No one at the meeting placed a bet, be it 'first' nor 'bottom dollar'. But Barshefsky and Moore did plenty of rule-changing every hour during the Seattle meeting, and yet they both lost and the meeting ended without a declaration and in confusion.

5. The chairs or co-chairs (the WTO media office listed only chairs, while Barshefsky announced co-chairs at a press conference) were announced for five working groups, which met while other unannounced 'informal green rooms' went on at the same time.

The approach to the constitution of working groups and rules was illustrated by the sudden announcement on 2 December of an ad hoc working group chaired by the Costa Rican Trade Minister, and Moore's response on the night of 2-3 December to a number of delegates of small economies who complained of the non-transparent procedures and asked which group was looking at the portions of the draft declaration on principles and objectives.

As one of the ambassadors involved told this writer, 'Moore immediately offered to constitute another working group to be chaired by one of the ambassadors who met him.... Perhaps he hoped to keep us and our ministers busy on this.'

Ministers, senior trade officials and ambassadors of member countries accredited to the WTO, and observers, gathered at very short notice (sometimes as little as 10-15 minutes) every day and night at the Conference Centre and met in 'formal' working groups, 'informal green rooms' and other 'informal consultations' over the next three days.

But there was never a formal meeting of the Ministerial Conference that was gavelled to order; Barshefsky was never formally elected to chair the meeting and did not take over the gavel from the General Council Chair, Amb. Ali Mchumo, nor did the meeting 'end' around midnight of 3-4 December, either at the Committee of the Whole or at the open plenary thereafter.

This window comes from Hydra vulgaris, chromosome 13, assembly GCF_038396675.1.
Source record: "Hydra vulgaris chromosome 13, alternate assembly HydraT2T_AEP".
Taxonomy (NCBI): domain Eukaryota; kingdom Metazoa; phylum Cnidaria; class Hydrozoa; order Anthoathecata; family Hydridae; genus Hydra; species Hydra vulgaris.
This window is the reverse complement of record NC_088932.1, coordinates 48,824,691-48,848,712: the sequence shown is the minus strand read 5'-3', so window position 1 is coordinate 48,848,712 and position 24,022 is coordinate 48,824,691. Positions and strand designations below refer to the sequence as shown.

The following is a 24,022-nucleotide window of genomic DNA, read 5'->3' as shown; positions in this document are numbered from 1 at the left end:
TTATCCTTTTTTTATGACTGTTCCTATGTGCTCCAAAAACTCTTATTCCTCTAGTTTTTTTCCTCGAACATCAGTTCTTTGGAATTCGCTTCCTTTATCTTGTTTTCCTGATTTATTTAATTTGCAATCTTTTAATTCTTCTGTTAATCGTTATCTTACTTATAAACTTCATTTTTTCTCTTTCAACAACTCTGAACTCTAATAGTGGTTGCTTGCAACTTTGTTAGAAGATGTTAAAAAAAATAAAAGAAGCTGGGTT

That would have required a formal decision to 'suspend' put from the chair to the meeting and adopted by the meeting by consensus and gavelled into a decision. This never happened.

In terms of the decision of the General Council on 23 November, the only document that the Ministerial Conference had was an informal 32-page square-bracketed text, a draft declaration put forward by the Chairman of the General Council on 19 October.

In the course of the very large number of confused 'consultations', there were texts of 'evolving' compromises in some key areas that were being 'floated' by the secretariat and the 'chairs' of the working groups and 'informal green rooms'. These texts, reports or summings-up of the state of play by the working group chairs were challenged sometimes in the committees of the whole as lacking in objectivity or authenticity. Various versions of revised draft declaration texts (without even the job numbers that informal WTO documents carry for identification) were circulating among delegates and journalists, some having only a time and a date.

Barshefsky announced at a press conference after the 'suspension' of the meeting - in as unilateral a way as the US exercise of unilateralism (whether at the UN and the use of military power over Iraq or Kosovo, or under S.301 of its trade laws) - that 'everything' on the table was frozen, and this, she announced, included a version of a draft on labour and trade.

Validity challenge

When the Costa Rican Trade Minister held the ad hoc working group on trade and labour, the members present challenged the validity of the constitution of the working group, refused to address her as the chair, and only addressed her as Minister. Her consultations quickly came to an end, and so did some plurilateral consultations convened by the EC. Neverthless, two texts 'evolved' and were 'reported' on by the Costa Rican chair at the final COW, and this too was converted by Barshefsky into the papers on the table that have been frozen and on which 'Mike' will hold consultations.

The Marrakesh Agreement establishing the WTO, and its rules on the Director-General and the secretariat do not provide for any power or initiative of the DG or the secretariat beyond what the membership asks them to do.

The statements of Barshefsky as the chair, and her direction to the WTO head (in whatever capacity she gave it at the press conference), provide no authority to Moore or anyone else to proceed in a -follow-up-. Only the General Council may, but that too only when it gets back to the rules. A repeated charge and challenge to the WTO at Seattle, and in many countries, has been over its -lack of legitimacy- and its functioning as an instrument of transnational corporations.

The rule-less way the Seattle conference was run, and the way forward sought now by the WTO head and the secretariat, would make the WTO, in the public eye, including in the eye of parliaments and legislatures everywhere, even more illegitimate, unless the General Council asserts itself now and takes back the power and authority to itself.

The above article first appeared in the South-North Development Monitor (SUNS- issue no. 4573).